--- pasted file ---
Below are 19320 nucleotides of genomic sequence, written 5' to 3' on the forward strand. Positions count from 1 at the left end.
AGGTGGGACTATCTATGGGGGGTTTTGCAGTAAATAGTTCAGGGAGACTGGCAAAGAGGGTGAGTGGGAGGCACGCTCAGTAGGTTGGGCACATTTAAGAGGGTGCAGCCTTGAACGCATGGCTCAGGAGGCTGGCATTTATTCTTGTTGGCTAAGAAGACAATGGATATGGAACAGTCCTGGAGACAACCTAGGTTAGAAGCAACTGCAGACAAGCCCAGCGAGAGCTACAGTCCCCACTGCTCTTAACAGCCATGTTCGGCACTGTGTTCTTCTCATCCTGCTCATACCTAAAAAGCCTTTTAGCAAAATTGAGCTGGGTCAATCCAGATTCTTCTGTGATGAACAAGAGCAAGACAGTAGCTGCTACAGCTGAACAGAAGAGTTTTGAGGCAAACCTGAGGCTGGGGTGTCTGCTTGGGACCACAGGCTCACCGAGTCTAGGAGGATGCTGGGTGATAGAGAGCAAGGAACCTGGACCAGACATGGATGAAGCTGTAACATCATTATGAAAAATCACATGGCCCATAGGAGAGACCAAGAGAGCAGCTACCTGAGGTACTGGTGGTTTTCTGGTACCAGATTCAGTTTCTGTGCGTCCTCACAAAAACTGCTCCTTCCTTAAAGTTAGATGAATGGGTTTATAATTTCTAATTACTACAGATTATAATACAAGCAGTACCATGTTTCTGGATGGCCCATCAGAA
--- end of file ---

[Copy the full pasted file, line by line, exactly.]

Below are 19320 nucleotides of genomic sequence, written 5' to 3' on the forward strand. Positions count from 1 at the left end.
AGGTGGGACTATCTATGGGGGGTTTTGCAGTAAATAGTTCAGGGAGACTGGCAAAGAGGGTGAGTGGGAGGCACGCTCAGTAGGTTGGGCACATTTAAGAGGGTGCAGCCTTGAACGCATGGCTCAGGAGGCTGGCATTTATTCTTGTTGGCTAAGAAGACAATGGATATGGAACAGTCCTGGAGACAACCTAGGTTAGAAGCAACTGCAGACAAGCCCAGCGAGAGCTACAGTCCCCACTGCTCTTAACAGCCATGTTCGGCACTGTGTTCTTCTCATCCTGCTCATACCTAAAAAGCCTTTTAGCAAAATTGAGCTGGGTCAATCCAGATTCTTCTGTGATGAACAAGAGCAAGACAGTAGCTGCTACAGCTGAACAGAAGAGTTTTGAGGCAAACCTGAGGCTGGGGTGTCTGCTTGGGACCACAGGCTCACCGAGTCTAGGAGGATGCTGGGTGATAGAGAGCAAGGAACCTGGACCAGACATGGATGAAGCTGTAACATCATTATGAAAAATCACATGGCCCATAGGAGAGACCAAGAGAGCAGCTACCTGAGGTACTGGTGGTTTTCTGGTACCAGATTCAGTTTCTGTGCGTCCTCACAAAAACTGCTCCTTCCTTAAAGTTAGATGAATGGGTTTATAATTTCTAATTACTACAGATTATAATACAAGCAGTACCATGTTTCTGGATGGCCCATCAGAA